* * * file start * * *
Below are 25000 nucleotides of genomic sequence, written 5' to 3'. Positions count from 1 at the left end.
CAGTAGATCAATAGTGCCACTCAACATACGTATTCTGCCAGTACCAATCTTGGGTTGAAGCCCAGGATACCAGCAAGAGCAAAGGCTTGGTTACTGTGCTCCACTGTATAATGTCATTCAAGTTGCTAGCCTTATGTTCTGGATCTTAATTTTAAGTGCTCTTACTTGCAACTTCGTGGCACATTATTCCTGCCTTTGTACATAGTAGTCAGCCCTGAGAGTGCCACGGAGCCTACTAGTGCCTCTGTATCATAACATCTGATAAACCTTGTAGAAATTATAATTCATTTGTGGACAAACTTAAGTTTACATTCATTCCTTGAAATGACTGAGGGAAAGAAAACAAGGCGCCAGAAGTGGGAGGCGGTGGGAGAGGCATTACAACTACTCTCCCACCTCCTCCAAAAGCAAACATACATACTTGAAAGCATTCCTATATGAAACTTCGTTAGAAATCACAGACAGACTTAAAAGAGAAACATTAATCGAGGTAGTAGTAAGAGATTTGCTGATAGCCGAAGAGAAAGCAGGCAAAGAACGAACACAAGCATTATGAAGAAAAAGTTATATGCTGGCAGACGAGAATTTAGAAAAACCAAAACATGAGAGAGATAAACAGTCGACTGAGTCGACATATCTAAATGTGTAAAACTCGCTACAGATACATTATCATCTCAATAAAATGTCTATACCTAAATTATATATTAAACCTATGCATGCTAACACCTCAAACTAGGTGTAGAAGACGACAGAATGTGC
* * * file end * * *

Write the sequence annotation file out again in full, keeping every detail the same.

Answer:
Below are 25000 nucleotides of genomic sequence, written 5' to 3'. Positions count from 1 at the left end.
CAGTAGATCAATAGTGCCACTCAACATACGTATTCTGCCAGTACCAATCTTGGGTTGAAGCCCAGGATACCAGCAAGAGCAAAGGCTTGGTTACTGTGCTCCACTGTATAATGTCATTCAAGTTGCTAGCCTTATGTTCTGGATCTTAATTTTAAGTGCTCTTACTTGCAACTTCGTGGCACATTATTCCTGCCTTTGTACATAGTAGTCAGCCCTGAGAGTGCCACGGAGCCTACTAGTGCCTCTGTATCATAACATCTGATAAACCTTGTAGAAATTATAATTCATTTGTGGACAAACTTAAGTTTACATTCATTCCTTGAAATGACTGAGGGAAAGAAAACAAGGCGCCAGAAGTGGGAGGCGGTGGGAGAGGCATTACAACTACTCTCCCACCTCCTCCAAAAGCAAACATACATACTTGAAAGCATTCCTATATGAAACTTCGTTAGAAATCACAGACAGACTTAAAAGAGAAACATTAATCGAGGTAGTAGTAAGAGATTTGCTGATAGCCGAAGAGAAAGCAGGCAAAGAACGAACACAAGCATTATGAAGAAAAAGTTATATGCTGGCAGACGAGAATTTAGAAAAACCAAAACATGAGAGAGATAAACAGTCGACTGAGTCGACATATCTAAATGTGTAAAACTCGCTACAGATACATTATCATCTCAATAAAATGTCTATACCTAAATTATATATTAAACCTATGCATGCTAACACCTCAAACTAGGTGTAGAAGACGACAGAATGTGC